Children

Studio shots, no. 82: Edgar and James Broady Artis.

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Edgar Joel “Buddy” Artis (1914-1988) and James Broady Artis (1912-1963), sons of June S. and Ethel Becton Artis, circa 1919.

In the 1920 census of Stantonsburg township, Wilson County: on Stantonsburg & Wilson Road, farm manager June S. Artis, 30, wife Ethel, 26, and children James, 7, Edgar, 5, Manda Bell, 3, and farm laborer Edgar Exum.

In the 1930 census of Stantonsburg township, Wilson County: farmer June S. Artis, 40, wife Ethel P., 34, and children James B., 17, Edgar J., 15, Amanda B., 14, and Gladys L. Artis, 5.

In the 1940 census of Stantonsburg township, Wilson County: farmer June S. Artis, 50; wife Ethel, 46; and children James Brodie, 25, Edgar, 23, and Gladys, 16.

Many thanks to Edgar J. Artis’ grandson Adam S. Artis for sharing this photo.

First grade at Sam Vick.

The Wilson Daily Times printed this photo of Addie Davis Butterfield‘s 1945 first grade class at Samuel H. Vick Elementary. Mrs. Butterfield is top right, and the children include her nephew William Bayard Davis Jr. (front row in white shirt and tie), Rudolph Kersey Bullock (laughing beside Davis), Jessie Gertrude Baldwin Pouncey, Patricia Ann Tabron Bates, Alton Ray Kirk, Robert Eugene Dew, Earline Blount, Callie Joyce Bowens, Sarah Frances Greene, Reuben Hammonds, Luther Mincey and Raymond Bell. The caption attributes the photo to the collection of Diane Davis Myers, Butterfield’s niece.

Studio shots, no. 21: The children.

Childhood photographs of the family and friends of Hattie Henderson Ricks. All grew up in East Wilson.

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Hattie Mae Henderson Ricks (1910-2001), circa 1925.

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Unknown teen, ca. 1920s.

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Bessie Henderson Smith (1917-1996) and Alice Henderson Mabin (1920-2017), with their father Jesse “Jack” Henderson, circa 1930.

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Annie Marian Gay Hawkins Barnes (1925-1981), ca. 1930.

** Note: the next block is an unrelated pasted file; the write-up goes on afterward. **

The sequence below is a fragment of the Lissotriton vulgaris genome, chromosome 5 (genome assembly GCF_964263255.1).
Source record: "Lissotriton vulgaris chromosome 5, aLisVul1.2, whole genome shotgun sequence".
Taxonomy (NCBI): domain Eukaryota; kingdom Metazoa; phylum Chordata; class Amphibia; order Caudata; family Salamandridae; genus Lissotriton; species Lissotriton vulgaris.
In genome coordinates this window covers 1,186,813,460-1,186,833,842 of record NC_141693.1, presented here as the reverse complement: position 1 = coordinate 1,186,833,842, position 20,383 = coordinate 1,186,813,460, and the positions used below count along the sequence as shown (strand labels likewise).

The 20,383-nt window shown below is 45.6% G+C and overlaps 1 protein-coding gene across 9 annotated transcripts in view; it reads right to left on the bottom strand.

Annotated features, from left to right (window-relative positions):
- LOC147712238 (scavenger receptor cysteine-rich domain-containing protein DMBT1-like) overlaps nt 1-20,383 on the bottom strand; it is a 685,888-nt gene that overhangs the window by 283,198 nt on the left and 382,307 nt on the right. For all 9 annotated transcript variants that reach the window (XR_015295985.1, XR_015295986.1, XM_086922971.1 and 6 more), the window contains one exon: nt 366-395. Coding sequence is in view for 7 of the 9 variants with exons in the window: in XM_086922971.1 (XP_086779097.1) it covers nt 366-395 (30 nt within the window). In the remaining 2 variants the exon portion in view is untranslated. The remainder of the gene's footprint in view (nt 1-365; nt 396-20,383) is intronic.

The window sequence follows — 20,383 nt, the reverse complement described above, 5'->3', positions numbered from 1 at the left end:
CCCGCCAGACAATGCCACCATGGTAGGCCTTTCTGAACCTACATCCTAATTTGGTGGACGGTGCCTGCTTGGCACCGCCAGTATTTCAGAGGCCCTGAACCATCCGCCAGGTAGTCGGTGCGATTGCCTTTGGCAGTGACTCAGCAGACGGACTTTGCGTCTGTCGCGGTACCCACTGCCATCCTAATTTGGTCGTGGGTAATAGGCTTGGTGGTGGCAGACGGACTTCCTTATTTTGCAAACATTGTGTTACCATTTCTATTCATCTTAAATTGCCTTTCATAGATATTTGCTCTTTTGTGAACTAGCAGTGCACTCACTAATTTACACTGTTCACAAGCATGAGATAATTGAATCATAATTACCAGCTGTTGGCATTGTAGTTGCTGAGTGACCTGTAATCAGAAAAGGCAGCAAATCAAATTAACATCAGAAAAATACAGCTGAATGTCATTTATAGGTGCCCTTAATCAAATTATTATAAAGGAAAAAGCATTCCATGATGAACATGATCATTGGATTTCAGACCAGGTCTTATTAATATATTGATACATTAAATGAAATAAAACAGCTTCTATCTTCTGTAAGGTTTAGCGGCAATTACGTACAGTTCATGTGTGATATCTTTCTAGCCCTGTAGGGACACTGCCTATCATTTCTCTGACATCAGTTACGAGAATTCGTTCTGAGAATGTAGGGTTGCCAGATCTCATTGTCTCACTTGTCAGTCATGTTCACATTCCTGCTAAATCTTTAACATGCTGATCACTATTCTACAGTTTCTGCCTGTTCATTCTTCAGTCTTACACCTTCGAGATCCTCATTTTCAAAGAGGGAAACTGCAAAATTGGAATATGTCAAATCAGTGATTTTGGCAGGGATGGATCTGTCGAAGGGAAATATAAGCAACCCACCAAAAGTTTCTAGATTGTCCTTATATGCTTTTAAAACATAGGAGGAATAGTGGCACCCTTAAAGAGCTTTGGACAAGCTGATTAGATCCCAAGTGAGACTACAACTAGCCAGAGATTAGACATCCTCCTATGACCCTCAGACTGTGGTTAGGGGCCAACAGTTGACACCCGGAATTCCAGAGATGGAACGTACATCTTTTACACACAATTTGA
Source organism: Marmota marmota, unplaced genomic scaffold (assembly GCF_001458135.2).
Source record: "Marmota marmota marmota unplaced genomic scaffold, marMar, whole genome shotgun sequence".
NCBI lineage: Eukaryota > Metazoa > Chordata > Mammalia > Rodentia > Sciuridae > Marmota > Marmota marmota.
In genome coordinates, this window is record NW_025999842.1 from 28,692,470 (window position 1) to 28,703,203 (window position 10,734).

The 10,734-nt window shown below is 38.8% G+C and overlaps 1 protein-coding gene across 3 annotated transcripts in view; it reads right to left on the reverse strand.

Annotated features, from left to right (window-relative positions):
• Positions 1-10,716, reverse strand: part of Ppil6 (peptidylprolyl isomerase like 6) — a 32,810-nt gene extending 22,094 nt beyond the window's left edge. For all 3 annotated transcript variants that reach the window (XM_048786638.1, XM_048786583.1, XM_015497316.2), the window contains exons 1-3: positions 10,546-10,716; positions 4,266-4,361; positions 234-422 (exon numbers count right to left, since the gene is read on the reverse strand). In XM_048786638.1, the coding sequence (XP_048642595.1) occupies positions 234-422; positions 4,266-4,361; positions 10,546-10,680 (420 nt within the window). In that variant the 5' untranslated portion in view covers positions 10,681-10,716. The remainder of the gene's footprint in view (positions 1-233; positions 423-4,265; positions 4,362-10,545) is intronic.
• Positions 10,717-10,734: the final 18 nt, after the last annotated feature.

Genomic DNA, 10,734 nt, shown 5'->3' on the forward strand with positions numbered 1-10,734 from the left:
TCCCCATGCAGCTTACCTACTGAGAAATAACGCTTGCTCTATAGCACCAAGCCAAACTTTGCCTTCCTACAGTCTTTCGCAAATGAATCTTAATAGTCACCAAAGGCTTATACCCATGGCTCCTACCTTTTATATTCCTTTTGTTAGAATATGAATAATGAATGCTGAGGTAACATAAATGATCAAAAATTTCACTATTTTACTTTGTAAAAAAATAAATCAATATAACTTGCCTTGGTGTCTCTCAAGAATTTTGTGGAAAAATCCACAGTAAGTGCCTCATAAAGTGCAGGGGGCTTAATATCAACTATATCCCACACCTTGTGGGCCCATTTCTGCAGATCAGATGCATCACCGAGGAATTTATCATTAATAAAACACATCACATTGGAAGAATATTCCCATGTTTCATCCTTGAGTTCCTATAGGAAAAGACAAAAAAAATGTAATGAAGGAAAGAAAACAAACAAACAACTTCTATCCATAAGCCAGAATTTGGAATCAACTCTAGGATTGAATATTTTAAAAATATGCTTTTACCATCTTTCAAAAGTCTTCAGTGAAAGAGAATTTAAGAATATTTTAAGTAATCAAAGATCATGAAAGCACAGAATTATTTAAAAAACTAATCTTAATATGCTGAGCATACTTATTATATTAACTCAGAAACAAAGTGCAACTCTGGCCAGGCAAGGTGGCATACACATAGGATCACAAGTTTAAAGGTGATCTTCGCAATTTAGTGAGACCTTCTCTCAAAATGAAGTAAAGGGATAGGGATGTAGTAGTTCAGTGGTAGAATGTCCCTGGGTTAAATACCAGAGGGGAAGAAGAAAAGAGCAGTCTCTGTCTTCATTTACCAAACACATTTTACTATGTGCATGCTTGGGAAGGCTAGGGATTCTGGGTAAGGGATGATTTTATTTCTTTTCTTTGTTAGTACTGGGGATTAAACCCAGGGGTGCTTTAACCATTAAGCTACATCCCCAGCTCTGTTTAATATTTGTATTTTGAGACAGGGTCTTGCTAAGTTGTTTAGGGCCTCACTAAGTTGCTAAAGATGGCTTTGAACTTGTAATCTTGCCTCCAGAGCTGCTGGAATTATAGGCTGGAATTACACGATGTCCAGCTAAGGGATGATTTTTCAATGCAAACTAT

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Lucian J. Henderson (1926-2003), ca. 1933.

Cecilia Mae Jones Krider Williams (1927-2014), ca. early 1940s.

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Ruby Lee Jones (1929-??), mid-1940s.

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Jesse A. Henderson (1929-2005), ca. 1937.

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Brothers Johnnie W. and Charles Jones. (Cecilia and Ruby were their sisters.)

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Rederick C. Henderson (b. 1934), ca. 1941.

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Hattie Margaret Henderson Ellis (b. 1936), ca. 1939. (The hand belonged to Annie Marian Gay.)

Photographs now in the possession of Lisa Y. Henderson.

Dick complains that I keep his sister’s children.

State of North Carolina }

Wilson County     }

I B.F. Briggs

The Court of Pleas and Quarter Sessions hereby Certify that at October Term A.D. 1865 the Court apprenticed to Mrs Elizabeth Whitley seven children to wit – Drury age 10 years, George 16 years, Easter 14 years Turner 18 yrs Sophia 14 yrs Robert 12 yrs Adelade 16 years of age &c

Given under my hand and seal of office at office the 6th day of April A.D. 1867

B.F. Briggs, Clerk

——

Stantonsburg N.C. April 6th/67

[illegible] H.G. Norton

Goldsboro N.C.

Dear Sir